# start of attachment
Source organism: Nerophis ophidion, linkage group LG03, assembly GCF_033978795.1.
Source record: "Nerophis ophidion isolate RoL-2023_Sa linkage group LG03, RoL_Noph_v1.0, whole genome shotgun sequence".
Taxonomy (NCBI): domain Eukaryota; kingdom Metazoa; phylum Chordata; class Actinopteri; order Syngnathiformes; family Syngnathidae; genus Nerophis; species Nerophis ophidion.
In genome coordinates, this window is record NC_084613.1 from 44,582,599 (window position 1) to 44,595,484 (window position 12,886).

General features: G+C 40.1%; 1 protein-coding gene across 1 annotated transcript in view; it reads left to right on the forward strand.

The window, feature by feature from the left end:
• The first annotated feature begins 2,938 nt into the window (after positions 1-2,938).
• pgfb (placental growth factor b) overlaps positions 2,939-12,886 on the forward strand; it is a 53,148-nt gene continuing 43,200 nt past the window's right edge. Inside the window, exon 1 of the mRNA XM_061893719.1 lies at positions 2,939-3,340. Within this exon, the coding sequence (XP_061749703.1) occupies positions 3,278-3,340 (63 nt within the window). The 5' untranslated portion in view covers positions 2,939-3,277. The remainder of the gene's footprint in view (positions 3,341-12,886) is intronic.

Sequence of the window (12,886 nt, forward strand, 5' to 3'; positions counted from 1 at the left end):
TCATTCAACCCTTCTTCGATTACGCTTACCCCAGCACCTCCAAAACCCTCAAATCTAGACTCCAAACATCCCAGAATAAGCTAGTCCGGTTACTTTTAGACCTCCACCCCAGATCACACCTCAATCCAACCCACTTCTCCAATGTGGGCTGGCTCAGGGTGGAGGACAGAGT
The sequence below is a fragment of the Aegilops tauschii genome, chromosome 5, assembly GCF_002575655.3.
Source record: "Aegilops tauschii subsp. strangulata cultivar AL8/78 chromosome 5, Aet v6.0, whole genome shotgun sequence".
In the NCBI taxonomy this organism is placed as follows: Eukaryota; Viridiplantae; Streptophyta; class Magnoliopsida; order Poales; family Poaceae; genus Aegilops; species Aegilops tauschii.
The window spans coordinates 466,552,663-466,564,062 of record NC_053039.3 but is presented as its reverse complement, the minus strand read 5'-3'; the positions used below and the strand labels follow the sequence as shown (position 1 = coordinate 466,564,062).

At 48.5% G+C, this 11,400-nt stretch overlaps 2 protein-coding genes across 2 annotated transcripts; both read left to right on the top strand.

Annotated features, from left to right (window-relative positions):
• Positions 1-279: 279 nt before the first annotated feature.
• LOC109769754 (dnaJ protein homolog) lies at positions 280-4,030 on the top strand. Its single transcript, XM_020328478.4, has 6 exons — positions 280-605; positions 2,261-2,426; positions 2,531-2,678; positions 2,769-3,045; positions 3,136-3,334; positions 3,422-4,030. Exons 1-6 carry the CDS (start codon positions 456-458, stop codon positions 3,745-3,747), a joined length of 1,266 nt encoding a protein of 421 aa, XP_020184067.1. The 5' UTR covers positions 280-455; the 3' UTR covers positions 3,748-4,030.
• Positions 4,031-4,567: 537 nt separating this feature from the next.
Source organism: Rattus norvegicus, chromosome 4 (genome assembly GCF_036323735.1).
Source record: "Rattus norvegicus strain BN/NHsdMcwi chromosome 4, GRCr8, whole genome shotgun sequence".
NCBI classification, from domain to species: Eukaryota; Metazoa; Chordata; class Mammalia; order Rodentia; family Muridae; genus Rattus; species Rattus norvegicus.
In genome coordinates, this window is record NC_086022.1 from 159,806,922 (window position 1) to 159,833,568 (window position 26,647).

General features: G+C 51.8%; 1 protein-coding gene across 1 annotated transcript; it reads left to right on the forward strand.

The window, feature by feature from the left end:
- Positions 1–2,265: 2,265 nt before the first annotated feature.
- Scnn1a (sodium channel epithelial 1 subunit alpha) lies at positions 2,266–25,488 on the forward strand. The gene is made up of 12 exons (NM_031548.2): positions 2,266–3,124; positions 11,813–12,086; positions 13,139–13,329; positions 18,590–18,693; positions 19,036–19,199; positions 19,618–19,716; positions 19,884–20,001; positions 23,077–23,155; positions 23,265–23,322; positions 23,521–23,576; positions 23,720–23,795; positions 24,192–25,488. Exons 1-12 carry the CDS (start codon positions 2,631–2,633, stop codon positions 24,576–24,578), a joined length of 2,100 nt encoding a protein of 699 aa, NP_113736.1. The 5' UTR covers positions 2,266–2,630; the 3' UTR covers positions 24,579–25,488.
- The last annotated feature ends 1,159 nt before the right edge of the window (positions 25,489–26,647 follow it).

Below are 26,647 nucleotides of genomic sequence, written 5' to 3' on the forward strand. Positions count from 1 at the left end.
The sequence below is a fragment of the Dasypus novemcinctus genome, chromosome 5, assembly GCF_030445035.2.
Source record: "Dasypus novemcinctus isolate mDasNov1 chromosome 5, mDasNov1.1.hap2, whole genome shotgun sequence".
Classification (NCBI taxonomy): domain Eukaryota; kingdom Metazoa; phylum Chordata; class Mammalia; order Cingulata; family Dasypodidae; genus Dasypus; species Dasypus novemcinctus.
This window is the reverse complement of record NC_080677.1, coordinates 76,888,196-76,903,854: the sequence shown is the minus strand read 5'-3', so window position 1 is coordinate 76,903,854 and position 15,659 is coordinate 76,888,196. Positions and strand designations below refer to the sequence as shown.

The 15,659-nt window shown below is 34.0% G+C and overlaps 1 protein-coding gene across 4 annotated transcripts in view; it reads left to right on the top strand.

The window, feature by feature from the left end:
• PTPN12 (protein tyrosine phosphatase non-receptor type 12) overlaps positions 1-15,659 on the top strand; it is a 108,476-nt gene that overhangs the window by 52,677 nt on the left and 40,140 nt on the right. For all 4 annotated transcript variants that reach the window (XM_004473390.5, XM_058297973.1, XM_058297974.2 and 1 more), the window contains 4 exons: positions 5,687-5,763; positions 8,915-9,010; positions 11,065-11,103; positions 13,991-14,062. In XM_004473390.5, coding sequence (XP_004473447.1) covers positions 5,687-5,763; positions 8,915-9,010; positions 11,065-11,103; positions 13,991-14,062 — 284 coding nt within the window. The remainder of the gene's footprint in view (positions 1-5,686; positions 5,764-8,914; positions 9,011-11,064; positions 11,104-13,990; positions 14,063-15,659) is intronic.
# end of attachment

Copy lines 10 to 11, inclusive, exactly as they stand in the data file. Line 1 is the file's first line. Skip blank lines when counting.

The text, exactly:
TCATTCAACCCTTCTTCGATTACGCTTACCCCAGCACCTCCAAAACCCTCAAATCTAGACTCCAAACATCCCAGAATAAGCTAGTCCGGTTACTTTTAGACCTCCACCCCAGATCACACCTCAATCCAACCCACTTCTCCAATGTGGGCTGGCTCAGGGTGGAGGACAGAGT
The sequence below is a fragment of the Aegilops tauschii genome, chromosome 5, assembly GCF_002575655.3.